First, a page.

Sophany Mao from Spoons Cambodia Organization seconded this idea. “Trainers need to have social skills too. They have to go beyond the surface to identify potential factors that can affect students’ performance.” 


Partnerships and Relationships with Employers 


Schools can prepare quality skills and jobs for their graduates through partnerships and good relationships with employers.  

At EHT Paul Dubrule, hotel representatives and relevant professionals are invited to their workshops to give students advice on how to do research about their future employers and how to choose suitable employers. 

PSE gives an example of their “PSE Industry Advisory Board” initiative. The school identifies key industry people in different sectors to add values to the program, then signs a contract with each of them as an industry advisor. Once a year, the advisory board gets together to advise the schools on the curriculum, allowing the school to keep up to date. 

Next to employers, other partners are also important. 

EHT Paul Dubrule works with the International Labour Organization (ILO), which runs a ‘Decent Employment for Youth’ program. Within this program, the organization offers training and advice for students to prepare themselves for employment.  




Supply and demand always go hand in hand. In this case, it is the Training of the future work force and the job market.

On this point, Catherine showed interest in being a partner to connect students with the market. “Destination Mekong does a lot of marketing and branding that is not just an added value for the business but also for the employer. With a focus on the strong values that the ASSET-H&C students bring to their employer, community, and society, we can also promote upskilling across different age groups so that everyone can develop.”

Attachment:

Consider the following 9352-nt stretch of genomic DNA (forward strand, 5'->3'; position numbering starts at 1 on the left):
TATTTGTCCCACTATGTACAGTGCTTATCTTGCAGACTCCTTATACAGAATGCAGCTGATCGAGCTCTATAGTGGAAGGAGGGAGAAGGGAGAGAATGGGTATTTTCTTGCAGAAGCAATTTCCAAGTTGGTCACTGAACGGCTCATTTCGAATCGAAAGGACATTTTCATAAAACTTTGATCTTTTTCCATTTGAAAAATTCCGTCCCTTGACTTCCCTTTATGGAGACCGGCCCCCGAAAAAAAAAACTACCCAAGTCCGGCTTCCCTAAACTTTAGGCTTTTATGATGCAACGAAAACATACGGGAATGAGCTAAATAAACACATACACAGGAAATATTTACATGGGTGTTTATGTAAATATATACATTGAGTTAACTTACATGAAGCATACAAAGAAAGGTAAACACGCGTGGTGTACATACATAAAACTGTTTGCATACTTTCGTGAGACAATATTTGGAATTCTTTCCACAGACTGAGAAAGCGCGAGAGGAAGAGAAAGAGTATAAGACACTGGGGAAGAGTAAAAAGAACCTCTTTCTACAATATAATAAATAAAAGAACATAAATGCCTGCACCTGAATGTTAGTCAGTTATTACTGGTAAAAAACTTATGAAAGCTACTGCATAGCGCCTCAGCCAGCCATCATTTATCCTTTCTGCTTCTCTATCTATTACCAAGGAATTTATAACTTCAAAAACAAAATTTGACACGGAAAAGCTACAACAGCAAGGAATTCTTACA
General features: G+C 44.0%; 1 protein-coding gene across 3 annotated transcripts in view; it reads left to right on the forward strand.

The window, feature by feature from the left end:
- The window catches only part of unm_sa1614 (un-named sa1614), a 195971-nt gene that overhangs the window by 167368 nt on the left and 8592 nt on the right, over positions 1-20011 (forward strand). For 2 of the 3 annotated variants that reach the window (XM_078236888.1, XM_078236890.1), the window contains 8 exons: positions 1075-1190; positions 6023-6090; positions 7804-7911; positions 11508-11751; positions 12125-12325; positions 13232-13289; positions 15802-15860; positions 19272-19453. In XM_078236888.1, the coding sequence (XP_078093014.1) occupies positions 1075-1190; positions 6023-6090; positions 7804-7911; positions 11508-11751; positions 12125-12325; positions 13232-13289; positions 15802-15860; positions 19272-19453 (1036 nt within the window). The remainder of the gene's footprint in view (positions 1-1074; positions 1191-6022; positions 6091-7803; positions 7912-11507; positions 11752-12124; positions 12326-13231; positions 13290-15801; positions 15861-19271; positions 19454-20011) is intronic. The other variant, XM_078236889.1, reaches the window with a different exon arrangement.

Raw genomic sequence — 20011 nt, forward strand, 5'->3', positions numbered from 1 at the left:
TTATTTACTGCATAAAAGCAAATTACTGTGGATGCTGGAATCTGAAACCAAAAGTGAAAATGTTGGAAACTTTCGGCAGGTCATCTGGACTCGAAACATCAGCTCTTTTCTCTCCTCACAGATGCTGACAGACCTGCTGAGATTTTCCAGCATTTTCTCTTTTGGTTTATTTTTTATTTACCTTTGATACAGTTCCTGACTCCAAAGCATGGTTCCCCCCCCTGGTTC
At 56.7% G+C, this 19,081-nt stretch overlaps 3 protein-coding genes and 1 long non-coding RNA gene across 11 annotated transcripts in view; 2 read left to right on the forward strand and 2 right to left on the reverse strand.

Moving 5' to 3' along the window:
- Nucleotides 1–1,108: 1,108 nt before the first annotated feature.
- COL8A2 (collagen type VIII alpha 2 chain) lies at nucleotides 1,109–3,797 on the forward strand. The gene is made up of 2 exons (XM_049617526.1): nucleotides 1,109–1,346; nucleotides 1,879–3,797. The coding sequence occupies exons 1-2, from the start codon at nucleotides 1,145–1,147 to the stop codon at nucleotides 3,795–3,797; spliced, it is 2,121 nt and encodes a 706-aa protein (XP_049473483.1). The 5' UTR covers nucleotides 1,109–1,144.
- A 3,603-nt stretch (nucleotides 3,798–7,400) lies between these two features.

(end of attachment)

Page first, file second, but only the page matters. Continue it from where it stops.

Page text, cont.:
“Let’s consider and involve the alumni through a strong alumni network too; they can be helpful to current students”, Jimmy added. 




The extensive expert discussion embraced different perspectives from various angles on the same topic: How to prepare students for quality jobs? The definitions and needed skills listed by experts, best practices from member schools, and great ideas from all participants  all made it a lively, open and insightful discussion. Everyone seemed to agree that a quality job is one that allows students to support themselves and their families, and to live a happier and more independent life. 

ASSET-H&C as a network was proud to bring the experts and our members together at this annual seminar’s discussion to share and inspire one another, and many others beyond the network, to create an even greater impact on vulnerable youth and contribute to promoting sustainable tourism in the Southeast Asia region.